Triton Payne, a 7th grader at BAK Middle School of the Arts in West Palm Beach, gets feedback on his writing from Future Authors teacher Nicole Adamo, an English teacher at Don Estridge High Tech Middle School in Boca Raton.
(l to r) Future Author teachers Katrina Sapp Holder, Cartheda T. Mann, Diane Yohe (District Secondary Literacy Program Planner) and Nicole Adamo with author Steven Forman (center).
Océ, a Canon Group company and an international leader in digital document management, announced that on Friday, October 28, 2011, the lives of about 40 Palm Beach middle and high school students will be changed forever. The students will become real published authors, as their book Blood, Sweat & Words will be unveiled for the first time at an official book signing.
The new authors, who participated in the sixth annual Océ Future Authors Project writing workshop during the summer, will join parents, school officials and community leaders for the book signing at the City of Boca Raton Public Library at Spanish River at 1501 NW Spanish River Blvd, starting at 9:30 a.m. After a short program, which will include student readings, attendees can have copies of the book signed by the young authors. The event is free and open to the public. RSVP by emailing Diane Yohe at email@example.com. Extra copies of the book will be on sale at the library for $5 each. All proceeds benefit the District of Palm Beach Education Foundation and the Océ Future Authors Project.
Océ began the program in 2006 in partnership with School District of Palm Beach County. The program was created as a way to inspire young people to pursue their love of writing and reading. During the eight-day free writing workshop, participants hear from well-known authors, learn new writing skills from licensed language arts teachers, and are coached through a variety of writing exercises. As a result, students improve their writing and critical thinking skills, develop an understanding of how authors are published, and learn about today’s digital print and publishing opportunities. Student writings are then compiled, professionally published and digitally printed in final book form on Océ production printing system equipment.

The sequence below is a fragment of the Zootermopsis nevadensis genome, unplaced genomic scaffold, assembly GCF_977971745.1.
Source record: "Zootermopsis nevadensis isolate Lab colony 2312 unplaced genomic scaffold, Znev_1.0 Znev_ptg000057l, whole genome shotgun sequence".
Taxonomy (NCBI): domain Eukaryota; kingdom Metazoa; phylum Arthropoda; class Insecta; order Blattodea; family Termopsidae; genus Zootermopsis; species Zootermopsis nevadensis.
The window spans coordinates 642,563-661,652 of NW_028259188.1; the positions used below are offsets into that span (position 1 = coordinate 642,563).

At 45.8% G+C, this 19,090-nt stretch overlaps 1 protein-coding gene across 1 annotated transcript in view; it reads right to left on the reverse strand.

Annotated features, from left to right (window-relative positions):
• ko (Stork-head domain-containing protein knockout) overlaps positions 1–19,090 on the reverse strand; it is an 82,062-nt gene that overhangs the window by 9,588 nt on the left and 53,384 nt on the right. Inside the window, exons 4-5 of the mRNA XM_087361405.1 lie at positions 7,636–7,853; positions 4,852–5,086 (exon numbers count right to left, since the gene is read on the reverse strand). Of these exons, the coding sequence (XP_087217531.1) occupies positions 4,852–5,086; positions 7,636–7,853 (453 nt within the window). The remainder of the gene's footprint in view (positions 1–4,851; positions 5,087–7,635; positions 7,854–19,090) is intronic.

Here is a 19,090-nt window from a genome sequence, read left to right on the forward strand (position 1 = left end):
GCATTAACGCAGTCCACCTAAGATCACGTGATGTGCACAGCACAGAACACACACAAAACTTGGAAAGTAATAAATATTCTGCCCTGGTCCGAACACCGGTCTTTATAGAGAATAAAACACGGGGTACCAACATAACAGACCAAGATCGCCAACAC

This year’s program was made possible thanks to generous grants from the Lawrence Sanders Foundation; Maroone, an AutoNation Company; and Xplor International, a not-for-profit educational and networking association serving users and suppliers of document technologies.
“During times of deep budget cuts and program eliminations, public-private partnerships like this are more valuable than ever. We are so grateful that we continue to be able to offer this unique opportunity to our students,” said Janis Andrews, Ed.D., assistant superintendent. “Programs like this demonstrate the difference creative public-private partnerships can make in the delivery of quality educational opportunities. We salute companies like Océ North America and all of the sponsors who have invested in Palm Beach County students through this successful program.”
Francis McMahon, Vice President of Marketing, Production Printing Systems at Océ North America, says his company is proud to support a program that enriches the educational experience for so many budding authors. “Watching the students become published authors and light up when they see their book for the first time is priceless,” he said. “Their expressions of delight confirm that we have achieved the goal we set out to accomplish – cultivating a passion for writing and reading among the next generation of writers.”